I just returned from soul winning where my team saw four people trust Christ.  Four weeks ago, we witnessed to two men at the watering-hole (like a well); one man got saved but the other wanted to wait. We have gone back to visit Isaac every week since, and when he saw us coming tonight he got a big smile on his face. He said, "Last week after you left talking with me, I thought really hard about what you said. I decided I needed to pray. But I went to look for you, and you had gone. I did not sleep well. Today you have come. I am ready to pray."

Then we went to visit a teenage girl who had trusted Christ last week. Her mom was sitting on their porch, and when she saw us, she said, "You are my visitors, aren't you?  You have come to talk to me."  She, too, got saved, and then told us, "Last week when I returned home, my daughter said we had had visitors and that she had become saved. I was sorry to have missed you.  But today, I am now saved, too.  Please come back and help us know more."

Then two more ladies put their faith in Christ.  We had so much fun tonight!  But I have to tell you a "behind-the-scenes" story.  Since Friday I have felt my body fighting off sickness - sore throat, aching body, stomach ache, and today a migraine.  I was trying to be sensitive as to whether or not I should go to soul winning tonight, but I didn't feel the Lord leading me to stay home.  Upon arriving at the church, the headache had progressed to the point I was feeling nauseated, and I was fighting back the tears.  I really didn't want to be there, but I prayed, "Lord, use me in spite of myself because myself does not feel good at all."  I thought that I would have to leave my team and return home.  However, from the time that Isaac prayed until I arrived back home, I did not even notice the headache.  I am so glad not to have missed out on such an exciting evening.

Bible reading with the computer.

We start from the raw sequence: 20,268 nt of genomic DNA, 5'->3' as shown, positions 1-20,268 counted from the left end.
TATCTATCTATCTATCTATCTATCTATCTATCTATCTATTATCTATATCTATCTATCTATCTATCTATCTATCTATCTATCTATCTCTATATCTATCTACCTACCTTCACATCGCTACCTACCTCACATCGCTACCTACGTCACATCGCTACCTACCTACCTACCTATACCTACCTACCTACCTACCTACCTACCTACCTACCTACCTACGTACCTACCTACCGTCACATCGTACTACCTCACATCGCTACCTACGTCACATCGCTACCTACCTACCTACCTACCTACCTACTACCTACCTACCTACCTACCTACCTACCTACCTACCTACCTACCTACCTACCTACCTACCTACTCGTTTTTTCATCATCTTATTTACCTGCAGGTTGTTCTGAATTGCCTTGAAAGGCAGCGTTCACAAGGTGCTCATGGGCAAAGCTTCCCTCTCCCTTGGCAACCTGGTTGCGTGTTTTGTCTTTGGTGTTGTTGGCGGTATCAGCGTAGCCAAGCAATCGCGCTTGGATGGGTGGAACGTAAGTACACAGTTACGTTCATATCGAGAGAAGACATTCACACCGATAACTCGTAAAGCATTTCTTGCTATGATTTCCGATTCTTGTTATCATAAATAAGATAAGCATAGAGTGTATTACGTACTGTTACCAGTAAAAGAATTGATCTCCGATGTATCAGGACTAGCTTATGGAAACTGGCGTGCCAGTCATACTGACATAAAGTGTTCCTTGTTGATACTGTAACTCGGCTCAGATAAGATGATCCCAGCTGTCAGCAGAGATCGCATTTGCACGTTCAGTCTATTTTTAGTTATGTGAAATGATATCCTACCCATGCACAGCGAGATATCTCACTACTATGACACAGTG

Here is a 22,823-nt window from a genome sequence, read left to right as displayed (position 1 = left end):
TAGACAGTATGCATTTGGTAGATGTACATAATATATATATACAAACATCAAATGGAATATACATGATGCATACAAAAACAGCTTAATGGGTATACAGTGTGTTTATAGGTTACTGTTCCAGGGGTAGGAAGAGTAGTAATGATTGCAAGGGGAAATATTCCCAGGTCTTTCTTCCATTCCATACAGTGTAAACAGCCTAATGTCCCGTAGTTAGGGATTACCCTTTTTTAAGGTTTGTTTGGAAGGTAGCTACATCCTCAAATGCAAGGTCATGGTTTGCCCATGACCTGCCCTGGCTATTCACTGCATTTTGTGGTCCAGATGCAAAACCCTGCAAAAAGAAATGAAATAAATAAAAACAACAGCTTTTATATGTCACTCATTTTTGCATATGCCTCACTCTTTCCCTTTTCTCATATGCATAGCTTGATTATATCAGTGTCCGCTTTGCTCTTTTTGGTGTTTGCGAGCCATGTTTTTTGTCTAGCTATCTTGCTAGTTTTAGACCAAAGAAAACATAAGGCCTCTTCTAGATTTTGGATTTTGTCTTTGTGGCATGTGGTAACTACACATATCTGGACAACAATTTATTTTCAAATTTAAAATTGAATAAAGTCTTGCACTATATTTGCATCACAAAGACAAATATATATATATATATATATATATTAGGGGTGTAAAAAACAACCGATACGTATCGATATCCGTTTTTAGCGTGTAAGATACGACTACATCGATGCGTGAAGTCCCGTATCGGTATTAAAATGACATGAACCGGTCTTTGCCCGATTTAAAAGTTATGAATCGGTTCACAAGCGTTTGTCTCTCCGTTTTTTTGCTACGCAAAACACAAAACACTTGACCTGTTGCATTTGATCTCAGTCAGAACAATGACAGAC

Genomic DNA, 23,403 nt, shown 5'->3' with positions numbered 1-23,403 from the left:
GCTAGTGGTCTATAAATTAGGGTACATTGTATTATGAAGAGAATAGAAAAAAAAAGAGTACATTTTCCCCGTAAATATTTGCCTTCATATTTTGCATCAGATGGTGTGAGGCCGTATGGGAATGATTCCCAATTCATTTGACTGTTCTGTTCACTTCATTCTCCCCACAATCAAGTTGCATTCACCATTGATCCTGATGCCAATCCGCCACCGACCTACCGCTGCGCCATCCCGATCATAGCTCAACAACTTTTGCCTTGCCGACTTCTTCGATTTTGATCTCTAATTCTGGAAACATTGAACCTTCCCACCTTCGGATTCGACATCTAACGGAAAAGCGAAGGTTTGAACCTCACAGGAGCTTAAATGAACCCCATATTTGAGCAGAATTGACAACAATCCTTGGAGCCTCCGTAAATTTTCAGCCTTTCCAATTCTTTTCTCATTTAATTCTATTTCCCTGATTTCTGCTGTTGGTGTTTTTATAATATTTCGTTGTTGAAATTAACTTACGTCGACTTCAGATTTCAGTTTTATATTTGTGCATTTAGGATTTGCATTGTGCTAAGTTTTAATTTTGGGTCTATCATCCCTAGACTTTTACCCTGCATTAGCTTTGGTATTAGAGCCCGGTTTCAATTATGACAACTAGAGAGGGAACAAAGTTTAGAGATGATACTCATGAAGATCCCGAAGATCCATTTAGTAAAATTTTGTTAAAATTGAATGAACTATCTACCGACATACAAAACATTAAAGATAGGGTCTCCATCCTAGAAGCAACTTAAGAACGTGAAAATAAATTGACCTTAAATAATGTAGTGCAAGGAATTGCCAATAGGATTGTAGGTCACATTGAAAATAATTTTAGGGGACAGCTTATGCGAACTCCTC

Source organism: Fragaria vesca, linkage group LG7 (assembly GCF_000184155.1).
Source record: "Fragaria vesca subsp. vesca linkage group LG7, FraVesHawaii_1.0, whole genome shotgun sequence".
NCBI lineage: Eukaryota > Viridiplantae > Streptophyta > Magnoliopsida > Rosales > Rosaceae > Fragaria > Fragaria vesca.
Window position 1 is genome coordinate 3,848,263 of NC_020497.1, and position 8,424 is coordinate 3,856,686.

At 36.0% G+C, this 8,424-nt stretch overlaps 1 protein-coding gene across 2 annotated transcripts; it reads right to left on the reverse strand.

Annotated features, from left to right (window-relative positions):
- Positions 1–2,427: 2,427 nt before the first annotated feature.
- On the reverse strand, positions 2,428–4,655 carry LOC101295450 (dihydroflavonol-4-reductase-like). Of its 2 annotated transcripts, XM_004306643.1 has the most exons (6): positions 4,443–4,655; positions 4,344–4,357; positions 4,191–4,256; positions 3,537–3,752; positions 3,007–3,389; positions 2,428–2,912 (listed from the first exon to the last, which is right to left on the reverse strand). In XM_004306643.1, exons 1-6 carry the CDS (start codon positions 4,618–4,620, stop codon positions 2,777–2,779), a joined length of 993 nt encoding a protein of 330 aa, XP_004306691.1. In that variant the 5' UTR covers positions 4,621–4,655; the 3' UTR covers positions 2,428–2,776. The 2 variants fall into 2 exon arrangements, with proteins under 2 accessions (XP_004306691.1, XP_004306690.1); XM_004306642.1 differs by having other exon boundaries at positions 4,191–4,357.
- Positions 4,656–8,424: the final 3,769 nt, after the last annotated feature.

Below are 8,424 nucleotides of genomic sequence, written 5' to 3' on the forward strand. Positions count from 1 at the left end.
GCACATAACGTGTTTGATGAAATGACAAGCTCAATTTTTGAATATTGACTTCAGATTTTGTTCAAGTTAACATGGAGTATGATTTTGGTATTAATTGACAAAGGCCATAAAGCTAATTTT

We have completed 55 days of school - something I wasn't sure I would make it to.  The children are so patient with me.  Teaching six children, six grades sounds something like this, "Spell 'bridge.' No, that's not right; think what one less than 6 is then what plus that equals 9.  But in what direction do the leaf's veins run? Sound it out. Do you hear what I hear? Silence from the washer; who hasn't hung up the clothes, yet?"  Sometimes we burst out laughing because the answers I'm giving get confused with who it is supposed to go to.  I love being able to teach my children.

A big highlight for the month of October was being able to be a part of our home church's missions conference via livestreaming.  This was the first time for our church to be able to do this, and we were SO blessed.  However, next year I am giving ourselves off the week from school.  Trying to maintain our African life while "attending" a stateside missions conference left us exhausted.  But the preaching was so good and just what we needed.

One of the difficulties of being on a foreign field is finding ways for our children to earn missions money.  In third world countries, labor and local products are so cheap that no one is interested in hiring the missionary child.  However, we are seeing the Lord bless our children's efforts as they make and sell cookies, fudge sauce, tortillas, play doh, etc., as well as offer their time for house-sitting or babysitting to other muzungus (white people).  How important it is for our children to see God meet their needs and not just their parents.

Best friends: Savannah and Ann.
 We are so blessed to be children of God.  Why would someone want to worship and serve a dead god?  Our God loves us eternally - past, present and future.  His Spirit lives inside of us.  We are so blessed!

Tuesday, October 9, 2012


 How privileged we are to be able to be here in Uganda as they celebrate 50 years of independence.  We have been praying, planning, and preparing for this day for nearly three months.  This morning we had a special service at Masaka Independent Baptist Church with a specific outreach to the lost.